The vanes and the ends are made from the 2" X 1/8" strip.  The tube is  2" OD Stainless steel.   The vane assembly is pressed into the tube and the throat (on the left)  is screwed onto the end of the vane assembly.  The throat is turned from 2" OD brass rod.   The hole in the throat is threaded 3/8"-24  matching the 1" long stud on the end of the vane assembly. The throat  is 7/8" long with a 1.67" diameter recess bored 7/16" deep.  The nipple is 1/4" MTP.  The left 1/2" of the vane assembly is turned to 1.66" (0.10" less than the recess in the throat ) with the end plate turned at a 45 degree angle.    

 

Cutting the Vanes and Ends: The brass strip was cut on the band saw and then squared off using the end mill as shown on the right.   The vanes were cut 1/8" longer than the longest length in the table above to allow for 1/16" deep slots in the end pieces.    
This shows milling the 1/8" wide 1/16" deep slots in one of the ends.
This shows cutting a 1/8" wide slot half the length  of one of the vanes.  Each vane has one of these cuts. 
Slots were milled 1/16" deep in the vane to accommodate the stops for the higher tones.  The length show in the table above was adjusted 1/16" to allow for the  slot in the throat end.  
The 3/8 stud was silver soldered in the throat end.
This shows the parts of the vane.  The little squares on the upper  right are the stops for the higher tones.
Assembling the Vanes:  The assembling was started by silver soldering the vanes to the head end as shown on the right.
Next, 1/16" holes were drilled through the head end into the vanes and stainless steel roll pins driven into the holes to hold the end in place when the stops are soldered to the vanes.  At this point I had planned to silver solder the stops.  However, lower temperature solder was used on the rest of the vanes so these pins weren't necessary.  The hole in the center is for holding the end with the lathe tailstock center.   It'll be used later for a fake air pipe.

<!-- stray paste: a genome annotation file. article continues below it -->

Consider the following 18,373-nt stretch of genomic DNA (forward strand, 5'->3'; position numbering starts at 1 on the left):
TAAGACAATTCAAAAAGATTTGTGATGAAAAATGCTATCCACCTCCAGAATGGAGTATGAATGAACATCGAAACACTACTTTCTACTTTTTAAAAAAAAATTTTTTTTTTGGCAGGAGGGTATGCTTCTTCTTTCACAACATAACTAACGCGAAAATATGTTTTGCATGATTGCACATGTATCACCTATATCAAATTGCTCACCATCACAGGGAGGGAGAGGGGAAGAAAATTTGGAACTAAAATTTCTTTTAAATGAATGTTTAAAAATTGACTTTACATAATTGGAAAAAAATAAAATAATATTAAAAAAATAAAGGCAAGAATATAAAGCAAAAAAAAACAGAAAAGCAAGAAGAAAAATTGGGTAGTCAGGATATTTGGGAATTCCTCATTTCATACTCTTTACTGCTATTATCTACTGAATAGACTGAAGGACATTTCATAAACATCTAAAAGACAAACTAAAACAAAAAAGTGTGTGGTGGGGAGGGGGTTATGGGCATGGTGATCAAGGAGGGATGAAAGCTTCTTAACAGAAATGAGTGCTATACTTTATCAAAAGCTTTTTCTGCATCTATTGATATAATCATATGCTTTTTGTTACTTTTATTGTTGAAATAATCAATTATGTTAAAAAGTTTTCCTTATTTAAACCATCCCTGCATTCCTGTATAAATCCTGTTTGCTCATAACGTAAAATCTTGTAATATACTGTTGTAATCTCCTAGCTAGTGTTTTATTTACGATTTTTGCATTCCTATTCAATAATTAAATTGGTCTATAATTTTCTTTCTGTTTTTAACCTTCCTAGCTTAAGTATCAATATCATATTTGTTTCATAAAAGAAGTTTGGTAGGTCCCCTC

The throat end was silver soldered in the same fashion as the head end.  Next, the stops were soldered in using 550 degree soft solder.  I plan to power coat the whistle (~ 400 degree curing temperature) otherwise, I'd have used the more common 350 degree soft solder.  The stops were soldered one at a time and then secured with 1/16" roll pins.  After the three stops were in place and pinned, the seam in the center of the vanes was soldered.  (The pink color is from the ruby flux used with the soft solder.)   

The assembly was then mounted in the lathe and turned to an OD that was 0.001" larger than the tube ID.   

The 1/2" length of the throat end of the vane was turned down 0.010" smaller than diameter of the recess in the throat (~1.67") and the edge of the throat end piece was turned at a 45 degree angle.

The finished vane assembly is shown on the right. 

The next step was to press the vane assembly into the tube.  I used a 0.001" interference ----not much.  The plan was to use a little Loctite if it was loose.   I heated the tube to 400 degrees in the oven, held it with a thick towel and slid the vane into position.  After the tube cooled (or vanes warmed) the vane was held firmly.  The throat was then screwed on.   The next photo shows the assembled unit.